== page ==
The Obama administration hailed a decision in August by three Persian Gulf Arab states — Saudi Arabia, Kuwait and Bahrain — to recall their ambassadors to Damascus to protest Assad’s violent suppression of anti-government demonstrators. And Turkey — like Iraq, a major trading partner with Syria — has repeatedly denounced the crackdown and has established Syrian refugee camps and hosted meetings of opposition groups.
Iraqi leaders also have criticized Assad’s brutality, as, indeed, Iran’s Ahmadinejad has done in public remarks. But Iraqi officials have refused to call for Assad’s ouster, or accept Syrian refugees, or even offer symbolic support for the anti-Assad opposition. Instead, the Iraqis have courted trade delegations and signed pipeline deals with Syria.
“Iraq is sending a lifeline to Assad,” said Andrew Tabler, a Syria expert and author of “In the Lion’s Den,” a portrait of Syria under the autocrat.
Middle Eastern experts note that Maliki — a Shiite Muslim who lived in exile in Syria for nearly 15 years — has strategic and sectarian reasons for avoiding a direct confrontation with Assad. Members of Iraq’s Shiite majority and Syria’s ruling Alawite Shiite sect share a common worry about Sunni-led insurgencies. Some Iraqis fear that a violent overthrow of Syrian Alawites will trigger unrest across the border in Iraq.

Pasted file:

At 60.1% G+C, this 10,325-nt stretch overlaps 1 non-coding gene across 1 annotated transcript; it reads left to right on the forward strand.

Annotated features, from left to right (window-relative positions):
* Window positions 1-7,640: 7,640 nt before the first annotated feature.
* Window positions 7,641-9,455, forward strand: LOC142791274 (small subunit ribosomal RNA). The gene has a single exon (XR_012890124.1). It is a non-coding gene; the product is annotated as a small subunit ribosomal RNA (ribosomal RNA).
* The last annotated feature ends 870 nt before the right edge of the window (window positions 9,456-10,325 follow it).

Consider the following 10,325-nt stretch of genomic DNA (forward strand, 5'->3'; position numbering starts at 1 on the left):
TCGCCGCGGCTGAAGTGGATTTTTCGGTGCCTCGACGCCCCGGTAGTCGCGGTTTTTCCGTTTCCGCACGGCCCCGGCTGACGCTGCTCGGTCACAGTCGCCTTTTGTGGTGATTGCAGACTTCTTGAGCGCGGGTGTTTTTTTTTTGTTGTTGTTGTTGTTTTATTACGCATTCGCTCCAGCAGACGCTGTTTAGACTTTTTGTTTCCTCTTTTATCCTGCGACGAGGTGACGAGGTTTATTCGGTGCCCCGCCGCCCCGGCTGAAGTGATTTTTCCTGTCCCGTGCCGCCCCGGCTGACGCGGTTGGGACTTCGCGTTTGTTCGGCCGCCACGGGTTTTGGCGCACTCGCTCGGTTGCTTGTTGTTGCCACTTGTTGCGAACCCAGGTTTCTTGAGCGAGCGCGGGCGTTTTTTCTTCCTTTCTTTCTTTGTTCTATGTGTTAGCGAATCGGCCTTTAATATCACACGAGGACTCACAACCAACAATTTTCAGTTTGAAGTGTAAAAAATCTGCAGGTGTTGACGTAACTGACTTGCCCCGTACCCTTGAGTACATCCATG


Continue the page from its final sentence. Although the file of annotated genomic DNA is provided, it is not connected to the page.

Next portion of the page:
But other experts say Iraq’s support for Syria underscores the influence of Iran, which has staked billions of dollars on ensuring Assad’s survival. Pollock, the former State Department adviser, said Iraqi leaders fear repercussions from Iran and its Syrian protege as much they covet increased revenue from trade.
“Iran is certainly important behind the scenes, and the Iraqis know the Iranians are looking over their shoulders,” said Pollock, now a researcher for the Washington Institute for Near East Policy, a think tank.
Pollock noted that Iranian-backed cleric Moqtada al-Sadr — a firebrand Iraqi Shiite with tens of thousands of devoted followers — has publicly backed Assad, calling him a “brother.” Iraqi leaders know that hostility toward Syria could invite reprisals against politicians and ordinary civilians in Baghdad, or perhaps against the estimated 1 million Iraqi refugees living in Syria, he said.
Still, U.S. officials have privately expressed disappointment over Baghdad’s reluctance to take a more forceful stance against Syrian brutality, which millions of Iraqis witness daily on Arab-language cable news networks.